Monday, 17 September 2012

Austria 1-2 Germany

This week it seems that opera is mirroring World Cup qualifiers, if only in the results and not the play. First up, Berlin’s Deutsche Oper of all places has put Dominique Meyer to shame with a production of Lachenmann’s Das Mädchen mit den Schwefelhölzern (pictured) which early reports indicate is a triumph. Austria scores with the news, not yet confirmed but looking certain, that Kent Nagano and not Cornelius Meister will replace Simone Young as Hamburg GMD; with any luck this may make Meister keener to extend his contract with the RSO Wien. (There are those who won’t be impressed by Meister’s conducting until he acquires some status, but then we should remember that the same people once regarded Abbado as a washed-up insult to Viennese cultural pride.) Making this a comfortable win for Germany however is the Monteverdi madness at the Komische Oper and lack thereof at the Theater an der Wien: having thought over Claus Guth’s Ulisse I concluded there’s really not very much to think about, whereas the L’Orfeo/Odysseus/Poppea marathon in Berlin kept me glued to the screen for ten straight hours yesterday (thanks, 3sat). Barrie Kosky’s three productions amounted to a muted start to his Intendanz despite the various calling cards (lots of nudity, and outrageous drag, as there well should be, and pokers inserted into people’s bottoms), but if as conceptually bare as Guth’s latest production they at least avoided seeming as empty. What has been done to the music, by contrast, is far more audacious: taking Renaissance principles of expressive freedom as carte blanche to let her imagination loose, postmodern style, composer Elena Kats-Chernin has pushed Monteverdi’s scores down a rabbit hole with results only the most joyless purist would pull a face at. From the dodgy reverb of a Procul Harum Hammond to the hillbilly banjo, what might have sounded tastelessly gratuitous was incisively applied with a skilled orchestrator’s ear and welcome absence of New Age stylings, even if ‘Pur ti miro’ did sound like that Norah Jones crap all the rage in coffee shops a few years ago (you could avoid Starbucks, but never Norah’s sultry shtick). The continuo was HIP standard padded by various non-Western instruments I hadn’t heard since the days of ethnomusicology seminars spent sat on beanbags, listening to our esteemed ma’lūf specialist reminisce about what she smoked in Tunisia during the mid-1980s, so bear with my rustiness: a cimbalom, definitely; some kind of bowed instrument like a kamancheh or probably ghazhak, as it seemed much lower in register; a plucked instrument, no European lute, for which the umbrella term of dutar will have to do; and a few other things I didn’t get. The beauty of these instruments is something one needs to be no ethnomusicologist to recognize, and how well they served that of Monteverdi's music should perhaps have come at little surprise too. Those who subscribe to the HIP hegemony will have no patience for this contemporary alternative, but they get Monteverdi performed their way often enough as it is and nobody but the most partisan HIP devotee would accuse Kats-Chernin of lacking respect for the music. So go and enjoy, and consider: after six hours down and four to go, your resistance to a Monteverdian electric guitar may well be much reduced.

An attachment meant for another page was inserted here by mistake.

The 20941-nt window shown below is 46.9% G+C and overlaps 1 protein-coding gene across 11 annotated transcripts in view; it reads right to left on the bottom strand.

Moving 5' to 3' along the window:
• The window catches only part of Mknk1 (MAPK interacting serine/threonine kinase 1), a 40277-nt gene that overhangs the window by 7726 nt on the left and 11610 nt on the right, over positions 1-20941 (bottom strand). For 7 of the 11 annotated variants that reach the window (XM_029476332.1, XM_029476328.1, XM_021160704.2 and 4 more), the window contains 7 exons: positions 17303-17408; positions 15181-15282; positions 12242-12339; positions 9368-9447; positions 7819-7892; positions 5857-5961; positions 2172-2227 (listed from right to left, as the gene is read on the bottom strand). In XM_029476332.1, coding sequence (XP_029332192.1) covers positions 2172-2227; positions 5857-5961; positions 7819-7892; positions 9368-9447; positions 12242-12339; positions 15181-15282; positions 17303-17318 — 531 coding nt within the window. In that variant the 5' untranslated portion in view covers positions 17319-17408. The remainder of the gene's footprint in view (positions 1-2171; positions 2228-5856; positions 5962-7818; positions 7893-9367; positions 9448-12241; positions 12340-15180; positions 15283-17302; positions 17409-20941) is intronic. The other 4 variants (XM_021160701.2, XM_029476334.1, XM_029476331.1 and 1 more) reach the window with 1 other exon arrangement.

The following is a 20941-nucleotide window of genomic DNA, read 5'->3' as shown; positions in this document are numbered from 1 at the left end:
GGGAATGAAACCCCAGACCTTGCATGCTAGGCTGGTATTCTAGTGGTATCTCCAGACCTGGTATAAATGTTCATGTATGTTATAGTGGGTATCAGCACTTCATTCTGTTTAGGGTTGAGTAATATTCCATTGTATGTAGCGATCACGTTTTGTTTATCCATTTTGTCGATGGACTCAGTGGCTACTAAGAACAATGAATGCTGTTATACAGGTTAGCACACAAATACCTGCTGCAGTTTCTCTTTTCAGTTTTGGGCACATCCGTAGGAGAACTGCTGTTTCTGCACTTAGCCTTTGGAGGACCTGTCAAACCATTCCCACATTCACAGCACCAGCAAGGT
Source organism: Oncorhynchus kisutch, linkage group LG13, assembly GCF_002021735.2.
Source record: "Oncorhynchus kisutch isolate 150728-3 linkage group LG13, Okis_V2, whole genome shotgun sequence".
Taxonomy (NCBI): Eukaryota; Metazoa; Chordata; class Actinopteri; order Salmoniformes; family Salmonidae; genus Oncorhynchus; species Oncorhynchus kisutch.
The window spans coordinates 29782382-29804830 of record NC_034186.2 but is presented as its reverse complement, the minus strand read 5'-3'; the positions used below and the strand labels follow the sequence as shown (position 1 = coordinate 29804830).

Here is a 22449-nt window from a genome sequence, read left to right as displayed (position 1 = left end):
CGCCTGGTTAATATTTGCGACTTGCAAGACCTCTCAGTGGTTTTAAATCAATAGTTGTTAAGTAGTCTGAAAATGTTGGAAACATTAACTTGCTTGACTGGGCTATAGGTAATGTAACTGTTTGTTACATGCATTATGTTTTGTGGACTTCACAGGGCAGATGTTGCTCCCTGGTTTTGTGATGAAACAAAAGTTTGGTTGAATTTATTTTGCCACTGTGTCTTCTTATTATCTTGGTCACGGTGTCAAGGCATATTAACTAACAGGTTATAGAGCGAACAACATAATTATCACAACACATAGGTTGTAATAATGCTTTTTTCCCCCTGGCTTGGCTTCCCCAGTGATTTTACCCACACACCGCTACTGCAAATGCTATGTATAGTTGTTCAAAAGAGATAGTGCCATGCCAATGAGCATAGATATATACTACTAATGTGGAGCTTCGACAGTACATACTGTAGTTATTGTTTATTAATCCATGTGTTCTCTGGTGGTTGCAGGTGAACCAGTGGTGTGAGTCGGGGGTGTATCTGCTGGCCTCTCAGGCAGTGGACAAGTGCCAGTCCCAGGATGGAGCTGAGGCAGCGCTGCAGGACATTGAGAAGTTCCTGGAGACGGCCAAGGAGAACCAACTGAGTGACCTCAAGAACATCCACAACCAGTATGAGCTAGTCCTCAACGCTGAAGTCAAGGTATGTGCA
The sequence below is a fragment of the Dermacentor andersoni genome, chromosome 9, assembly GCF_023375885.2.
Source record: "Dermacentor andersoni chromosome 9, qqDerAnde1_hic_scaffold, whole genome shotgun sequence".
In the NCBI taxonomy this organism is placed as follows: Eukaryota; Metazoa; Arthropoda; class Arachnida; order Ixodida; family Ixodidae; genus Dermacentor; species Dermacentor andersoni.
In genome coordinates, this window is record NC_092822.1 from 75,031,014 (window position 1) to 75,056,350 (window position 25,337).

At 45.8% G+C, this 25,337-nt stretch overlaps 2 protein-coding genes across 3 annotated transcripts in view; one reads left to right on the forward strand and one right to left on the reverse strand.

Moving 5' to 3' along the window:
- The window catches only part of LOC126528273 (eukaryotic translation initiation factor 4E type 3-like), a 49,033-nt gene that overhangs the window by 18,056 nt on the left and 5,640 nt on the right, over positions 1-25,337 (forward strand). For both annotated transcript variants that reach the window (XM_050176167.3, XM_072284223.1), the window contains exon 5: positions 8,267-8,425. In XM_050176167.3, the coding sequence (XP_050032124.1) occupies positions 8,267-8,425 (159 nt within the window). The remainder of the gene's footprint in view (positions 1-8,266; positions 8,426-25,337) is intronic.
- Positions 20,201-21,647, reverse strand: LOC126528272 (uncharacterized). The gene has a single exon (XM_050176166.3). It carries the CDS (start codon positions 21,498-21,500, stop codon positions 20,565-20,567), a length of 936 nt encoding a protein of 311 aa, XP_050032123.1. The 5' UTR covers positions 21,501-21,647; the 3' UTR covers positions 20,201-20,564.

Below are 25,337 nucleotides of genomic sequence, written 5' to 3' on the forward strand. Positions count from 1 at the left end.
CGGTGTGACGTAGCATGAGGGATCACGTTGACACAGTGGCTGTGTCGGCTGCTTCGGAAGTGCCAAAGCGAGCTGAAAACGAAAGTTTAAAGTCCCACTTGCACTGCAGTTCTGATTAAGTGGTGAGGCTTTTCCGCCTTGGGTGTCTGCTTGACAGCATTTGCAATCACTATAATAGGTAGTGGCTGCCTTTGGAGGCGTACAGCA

Briefly, back to this morning’s football analogy. Three yellow cards for Austria in that match, and three here:

Wilhelm Sinkovicz reports that a new Klagenfurt production of Der Freischütz has nothing to do with Weber’s opera. Why could that be? He explains: ‘as I have said for years, the problem is that psychoanalysis was invented. Ever since, there have been people who can explain everything.’

The Wiener Zeitung writes of children’s concerts in the four new halls underneath the Musikverein. Phew. When I read the headline ‘Mehr Kinder im Edelkeller’ I mistook it for quite a different article.

Ben Becker, the actor who got thrown out of the Salzburger Festspiele’s inaugural ball, claims that tickets for the event sold so poorly that the festival packed the Felsenreitschule with extras who were paid €70 for the evening and kitted out with ball gowns from the costume department.


  1. I didn't do the Monteverdi marathon and thought the TAW performance of Ulisse that I went to well worth the price of the ticket, but your reference to this lässige ethnomusicology seminar makes me feel I missed something (on 3sat, not in my life).

    The self-proclaimed Kulturnation is in a crisis, alas. And those three yellow cards do hurt.

  2. After putting the finishing touches to my own Ulisse write-up I took a look at the Kurier review (here, for those interested: and have to say, I'm afraid, that I agree.

    One thing I neglected to mention about the KOB's Monteverdi was that of course the house couldn't get the orchestra to work a twelve hour shift, so strings for each opera were purely violins, cellos and violas (in that order, if I remember correctly). Obviously I noticed the uniformity of the string timbre but it didn't seem to matter so much what with everything else Kats-Chernin had going on.